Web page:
Skip to main content

Home Music Music Features

Mary in the Junkyard are creating a fascinating world of their own

Yeti funerals, big-name producers and a fiercely DIY ethic: we meet the band making some of the best new rock music in the UK right now.

By Will Richards

Mary in the Junkyard
Mary in the Junkyard (Picture: Steve Gullick)

When entering Mary in the Junkyard’s headline show at south London’s Corsica Studios, Rolling Stone UK is directed towards a side room where a ‘yeti funeral’ is promised before the main event. True to the brief, the second room of the venue — most often used for club nights — plays host to the wake of a character first introduced in the video for the band’s debut single, ‘Tuesday’. 

“Yeti not forgeti,” one fan has written in the guest book, while a specially created score on accordion by the band’s vocalist Clari Freeman-Taylor sends foreboding ambient tones through the room as plumes of smoke are pushed out and cover the lifeless creature in the centre. 

From the moment they emerged with ‘Tuesday’ last year, Mary in the Junkyard have been fully committed to this type of immersion across their music, artwork and videos. Everything is created by the band themselves — they even made each other stage outfits for the Corsica gig — and feeds into the same fascinating world. 

The music itself feels like the tip of the iceberg, but the trio’s early offerings comprise some of the most exciting indie music made in London this decade so far. Led by Freeman-Taylor’s alluring, unique vocals, they make noisy and rowdy guitar pop with significant depth and complexity. Through performing what they estimate as between 30 and 40 gigs at the Brixton Windmill across 2023, the band developed a reputation as a formidable live act, which is transferred onto tape brilliantly on debut EP This Old House.

A few weeks before the Corsica gig, Rolling Stone UK met the band at a pub just over the road from the venue before they headed inside to scope out the room and to put in place perfect plans for the Yeti’s final goodbye. The trio — Freeman-Taylor, multi-instrumentalist Saya Barbaglia and drummer David Addison — are effusive and giddy in conversation, overlapping each other’s points and hammering home the interconnectedness of their lives both as bandmates and friends. 

Freeman-Taylor and Barbaglia met in youth orchestra, while Freeman-Taylor and Addison spent lockdown in the project Second Thoughts, which — out of necessity — made their fanbase online and relied on a Discord and TikTok-led approach. “What we’ve done now is a complete reaction to so much music being bedroom-produced,” says Barbaglia, rejecting the idea of the album coming first and then aiming to get those internet-based fans out of the house to a live show. “We didn’t even really think about recording until we’d played so many shows. We were playing live just to play live.”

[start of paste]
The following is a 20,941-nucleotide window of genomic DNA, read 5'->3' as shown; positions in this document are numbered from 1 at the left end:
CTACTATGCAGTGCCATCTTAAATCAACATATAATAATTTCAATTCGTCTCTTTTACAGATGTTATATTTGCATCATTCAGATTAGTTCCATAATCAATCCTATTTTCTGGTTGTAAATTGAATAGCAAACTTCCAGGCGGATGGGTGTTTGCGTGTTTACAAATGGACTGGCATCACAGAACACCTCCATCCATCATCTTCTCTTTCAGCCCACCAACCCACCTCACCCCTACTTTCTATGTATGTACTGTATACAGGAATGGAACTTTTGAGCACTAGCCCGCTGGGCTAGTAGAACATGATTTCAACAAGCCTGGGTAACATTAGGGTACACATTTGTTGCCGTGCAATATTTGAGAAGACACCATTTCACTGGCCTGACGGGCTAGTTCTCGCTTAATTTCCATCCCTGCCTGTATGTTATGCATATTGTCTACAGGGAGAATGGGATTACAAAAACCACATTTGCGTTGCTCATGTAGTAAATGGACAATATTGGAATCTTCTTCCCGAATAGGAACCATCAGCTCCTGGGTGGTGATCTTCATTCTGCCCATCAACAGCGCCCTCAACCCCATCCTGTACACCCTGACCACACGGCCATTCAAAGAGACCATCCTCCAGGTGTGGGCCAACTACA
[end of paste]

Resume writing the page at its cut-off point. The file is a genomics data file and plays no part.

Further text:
Through this time period, the band have had the ever-rarer opportunity to cycle through patchy early material away from the baying eyes of the industry or the internet in order to find their sound and their style. “There was a song that lasted about three gigs,” Freeman-Taylor laughs. “We’ve had a lot of duds!”  

Barbaglia elaborates, “There was a song called ‘Sandwiches’,” which the band go on to sing for us in unison: “I was trying to butter the bread, but my knife slipped / I’m not well enough to make you a sandwich! 

“It was so fun and so outrageous, but it was meaningful at the time,” says Barbaglia, before singing the rest of the endearingly charming early track with glee. “I swear one of the times we played it I cried,” she laughs. 

To translate the word-of-mouth success of their live shows, the band connected with XL Recordings boss Richard Russell, who had invited Freeman-Taylor to his ‘seasonal jams’, where a handpicked selection of musicians convene at his studio for sessions to mark each seasonal equinox. Russell had discovered the band through a YouTube video of a live performance, and they ended up being the first band he has ever produced.

Mary in the Junkyard
Mary in the Junkyard (Picture: Steve Gullick)

As the majority of Russell’s production work is in the electronic sphere, a live room doesn’t exist as such in his west London base. To combat this, Mary in the Junkyard set up in his kitchen. The trio are animated as they discuss the smell of burning incense that filled the room, Russell’s excellent selection of toilet books and the “little bits of wisdom” he would sprinkle into the sessions despite being a largely hands-off producer. “He was definitely thinking big picture, because the songs were more or less done before we went in,” Addison remembers. 

With backgrounds in music away from the indie-rock they now make, the trio see the sonic future of Mary in the Junkyard as a blank canvas. “It could go in any direction,” says Addison. Barbaglia adds, “We don’t really have a plan. It’s a case of seeing what happens. Giving ourselves limitations, we want to see how much we can do within that.” 

This vision comes into focus at the Corsica show. The gig is defined by a delicate mix of off-the-wall silliness and deeply considered and superbly constructed music. As they play new material with the dexterity of In Rainbows-era Radiohead, a papier-mâché mascot named Brian hangs above them. One of his light-up eyes malfunctions two-thirds of the way through the gig, but it adds to the charmingly ramshackle, DIY nature of the whole thing.  

“What’s important to us as a band is that we’re always going to be a bit scrappy,” says Addison. Freeman-Taylor picks up the thread: “We like doing things ourselves. It’s not because we have to — it’s because we want to. It’s important to us to keep that spirit.”

Taken from the June/July issue of Rolling Stone UK – you can buy it here now.